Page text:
Samuel indicated support for the idea that he, Nnamdi Asomugha and Dominique Rodgers-Cromartie could all play together, though he did not eagerly embrace it as the greatest idea ever.
"If they're tired of my big-playmaking ability, maybe they'll ship me off," Samuel said several times in answer to questions about how he sees the future unfolding. "Maybe they want to keep me. Who knows?"
Asked whether he wants to remain an Eagle, Samuel said: "I want to be where I'm wanted. If I'm wanted here, [fine]. If I'm not appreciated here, life goes on. I move on."
Does he feel wanted here?
"It's probably 50-50, you know?" Samuel said. "So we'll see how it goes."
It might be a mistake to read too much into Samuel's words; he has never been an "everything is just ginger-peachy" kind of quote.
He might warm to the situation if it becomes clear he isn't being traded.
"He's a hell of a player and definitely can do a lot for the team," Samuel said of Asomugha.
Samuel confirmed what the Eagles had been saying, that his excused absence from training camp before yesterday was for personal, family reasons, and had nothing to do with his contract or the team.
Eagles president Joe Banner appeared on WIP Radio and on the PFT Live podcast yesterday. In both appearances, Banner said the Eagles are keeping their options open with Samuel. It sure sounds like they'd be inclined to make a deal if someone else wanted to part with a key cog right now. But this really isn't the time of year when teams normally trade key cogs.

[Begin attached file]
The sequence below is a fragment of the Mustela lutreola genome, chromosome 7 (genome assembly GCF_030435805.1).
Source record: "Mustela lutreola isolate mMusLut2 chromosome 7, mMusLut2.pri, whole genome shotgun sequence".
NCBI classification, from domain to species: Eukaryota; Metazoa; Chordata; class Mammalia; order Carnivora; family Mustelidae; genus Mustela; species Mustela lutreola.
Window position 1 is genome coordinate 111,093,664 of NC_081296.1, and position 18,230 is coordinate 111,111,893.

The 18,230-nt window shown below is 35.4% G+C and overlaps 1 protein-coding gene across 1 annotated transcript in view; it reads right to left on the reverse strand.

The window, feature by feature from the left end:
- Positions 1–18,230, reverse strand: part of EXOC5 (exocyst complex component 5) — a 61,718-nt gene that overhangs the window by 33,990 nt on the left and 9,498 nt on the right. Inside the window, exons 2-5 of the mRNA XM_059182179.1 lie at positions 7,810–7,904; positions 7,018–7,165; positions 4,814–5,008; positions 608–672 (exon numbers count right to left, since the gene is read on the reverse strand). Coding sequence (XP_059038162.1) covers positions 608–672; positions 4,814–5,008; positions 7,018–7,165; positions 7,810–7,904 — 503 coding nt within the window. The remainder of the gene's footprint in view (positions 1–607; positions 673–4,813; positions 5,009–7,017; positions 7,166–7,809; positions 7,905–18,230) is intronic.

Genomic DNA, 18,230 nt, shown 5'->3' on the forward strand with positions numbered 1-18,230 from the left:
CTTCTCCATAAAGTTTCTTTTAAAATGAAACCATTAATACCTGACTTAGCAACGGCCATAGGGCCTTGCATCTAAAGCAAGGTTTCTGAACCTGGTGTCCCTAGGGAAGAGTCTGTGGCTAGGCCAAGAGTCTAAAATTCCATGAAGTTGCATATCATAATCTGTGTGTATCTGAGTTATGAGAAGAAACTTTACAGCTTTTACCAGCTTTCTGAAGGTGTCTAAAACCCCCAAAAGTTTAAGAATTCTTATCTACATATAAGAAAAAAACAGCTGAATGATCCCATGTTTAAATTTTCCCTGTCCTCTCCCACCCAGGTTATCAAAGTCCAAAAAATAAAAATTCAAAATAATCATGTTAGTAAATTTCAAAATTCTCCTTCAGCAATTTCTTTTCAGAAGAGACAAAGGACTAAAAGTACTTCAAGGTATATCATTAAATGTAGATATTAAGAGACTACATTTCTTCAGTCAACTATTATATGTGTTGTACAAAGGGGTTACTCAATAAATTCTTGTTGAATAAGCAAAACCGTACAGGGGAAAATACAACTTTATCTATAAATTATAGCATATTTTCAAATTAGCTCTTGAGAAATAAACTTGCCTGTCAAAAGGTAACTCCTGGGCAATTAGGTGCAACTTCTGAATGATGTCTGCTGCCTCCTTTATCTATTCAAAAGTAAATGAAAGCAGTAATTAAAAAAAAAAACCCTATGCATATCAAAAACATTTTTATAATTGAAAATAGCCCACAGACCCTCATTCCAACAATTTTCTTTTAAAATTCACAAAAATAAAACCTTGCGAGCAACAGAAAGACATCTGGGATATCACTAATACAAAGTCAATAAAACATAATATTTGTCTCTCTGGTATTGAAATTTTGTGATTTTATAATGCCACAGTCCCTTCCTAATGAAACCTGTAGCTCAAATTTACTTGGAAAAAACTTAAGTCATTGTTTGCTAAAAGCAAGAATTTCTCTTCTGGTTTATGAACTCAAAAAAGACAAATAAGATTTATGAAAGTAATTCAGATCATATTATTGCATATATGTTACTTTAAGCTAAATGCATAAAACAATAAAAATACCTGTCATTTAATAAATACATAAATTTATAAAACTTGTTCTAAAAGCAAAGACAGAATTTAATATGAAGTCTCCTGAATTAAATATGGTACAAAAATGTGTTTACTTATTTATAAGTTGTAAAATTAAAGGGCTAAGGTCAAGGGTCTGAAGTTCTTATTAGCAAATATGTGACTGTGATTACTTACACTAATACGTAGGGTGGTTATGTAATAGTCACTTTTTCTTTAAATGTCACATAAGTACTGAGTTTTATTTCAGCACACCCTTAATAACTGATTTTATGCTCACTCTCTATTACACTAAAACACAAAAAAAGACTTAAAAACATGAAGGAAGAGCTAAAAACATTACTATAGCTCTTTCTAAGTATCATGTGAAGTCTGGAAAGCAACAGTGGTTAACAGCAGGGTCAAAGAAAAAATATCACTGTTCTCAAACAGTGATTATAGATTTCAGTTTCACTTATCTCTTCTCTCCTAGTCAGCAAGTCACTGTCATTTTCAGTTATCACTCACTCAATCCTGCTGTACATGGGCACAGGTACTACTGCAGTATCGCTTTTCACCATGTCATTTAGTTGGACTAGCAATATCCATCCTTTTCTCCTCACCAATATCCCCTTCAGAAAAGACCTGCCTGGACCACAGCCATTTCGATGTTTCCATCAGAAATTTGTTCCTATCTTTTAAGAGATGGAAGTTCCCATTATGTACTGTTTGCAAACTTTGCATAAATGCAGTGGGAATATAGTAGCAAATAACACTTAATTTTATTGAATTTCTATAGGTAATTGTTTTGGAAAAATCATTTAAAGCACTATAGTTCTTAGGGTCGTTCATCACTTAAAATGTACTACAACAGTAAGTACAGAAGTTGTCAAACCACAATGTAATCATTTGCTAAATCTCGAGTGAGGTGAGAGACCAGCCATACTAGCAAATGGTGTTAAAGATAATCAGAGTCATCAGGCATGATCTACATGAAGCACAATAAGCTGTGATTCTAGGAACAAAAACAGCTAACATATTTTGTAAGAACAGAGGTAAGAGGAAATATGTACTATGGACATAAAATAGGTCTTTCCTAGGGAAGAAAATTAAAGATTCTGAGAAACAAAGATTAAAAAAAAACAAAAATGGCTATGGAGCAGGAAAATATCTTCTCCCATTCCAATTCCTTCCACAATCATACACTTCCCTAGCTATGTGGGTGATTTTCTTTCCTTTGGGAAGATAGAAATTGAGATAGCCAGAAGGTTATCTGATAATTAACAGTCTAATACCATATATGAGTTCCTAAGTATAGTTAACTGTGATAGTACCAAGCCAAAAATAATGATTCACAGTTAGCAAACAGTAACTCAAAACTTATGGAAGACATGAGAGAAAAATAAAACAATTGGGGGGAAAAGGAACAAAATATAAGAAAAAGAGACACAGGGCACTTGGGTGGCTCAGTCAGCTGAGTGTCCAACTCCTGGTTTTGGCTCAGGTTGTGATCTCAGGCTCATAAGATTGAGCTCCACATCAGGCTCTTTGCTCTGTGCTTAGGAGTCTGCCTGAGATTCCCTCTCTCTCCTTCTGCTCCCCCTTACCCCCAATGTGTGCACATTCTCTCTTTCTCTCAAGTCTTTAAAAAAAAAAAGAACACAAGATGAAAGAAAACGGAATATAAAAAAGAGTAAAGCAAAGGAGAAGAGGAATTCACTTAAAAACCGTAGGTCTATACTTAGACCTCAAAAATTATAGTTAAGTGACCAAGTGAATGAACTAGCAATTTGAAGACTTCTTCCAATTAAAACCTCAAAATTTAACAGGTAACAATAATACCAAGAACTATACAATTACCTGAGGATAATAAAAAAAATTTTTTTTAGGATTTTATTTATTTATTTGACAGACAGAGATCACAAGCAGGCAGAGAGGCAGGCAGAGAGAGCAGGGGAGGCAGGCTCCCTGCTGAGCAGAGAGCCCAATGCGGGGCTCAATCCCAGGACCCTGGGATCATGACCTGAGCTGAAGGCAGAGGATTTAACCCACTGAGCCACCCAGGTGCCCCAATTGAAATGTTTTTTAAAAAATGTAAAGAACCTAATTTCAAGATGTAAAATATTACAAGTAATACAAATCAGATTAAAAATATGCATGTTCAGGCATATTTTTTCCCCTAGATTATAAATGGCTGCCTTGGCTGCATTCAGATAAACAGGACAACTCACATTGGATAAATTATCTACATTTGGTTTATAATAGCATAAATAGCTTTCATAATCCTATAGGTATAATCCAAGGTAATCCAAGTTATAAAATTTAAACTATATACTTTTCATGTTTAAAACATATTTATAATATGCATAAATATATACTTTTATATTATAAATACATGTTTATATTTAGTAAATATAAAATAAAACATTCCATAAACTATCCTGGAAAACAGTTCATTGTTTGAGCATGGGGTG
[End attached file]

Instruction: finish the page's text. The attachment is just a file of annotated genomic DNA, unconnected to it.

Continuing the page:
On PFT Live, Banner said the situation might be like 2 years ago, when the Eagles felt they were best off with Donovan McNabb, Kevin Kolb and Michael Vick at the quarterback position, rather than trying to move one. Of course, that situation has a 1-year shelf life.
Banner said the Eagles have "definitely started getting inquiries from people . . . We have teams that are formulating offers."
Defensive coordinator Juan Castillo again talked up the idea of needing three elite corners in the pass-happy NFL of 2011. As in yesterday's Daily News, he referenced moving Asomugha around in a "Rod Woodson-type role." Except from the context this time, which included a reference to the Packers, it would seem Castillo is talking about Charles Woodson, not Rod.
"Here's the thing, you know that the nickel defensive back is really a starter in the NFL," Castillo said. "The way people play, there are some teams that don't even play regular personnel. There are some people like the Colts that play the two tight ends, two wideouts, and one back, and that extra tight end is a receiver. You're playing that nickel the whole game. You know what, no, we have three starters. You need three starters. That's a great deal, we're excited."
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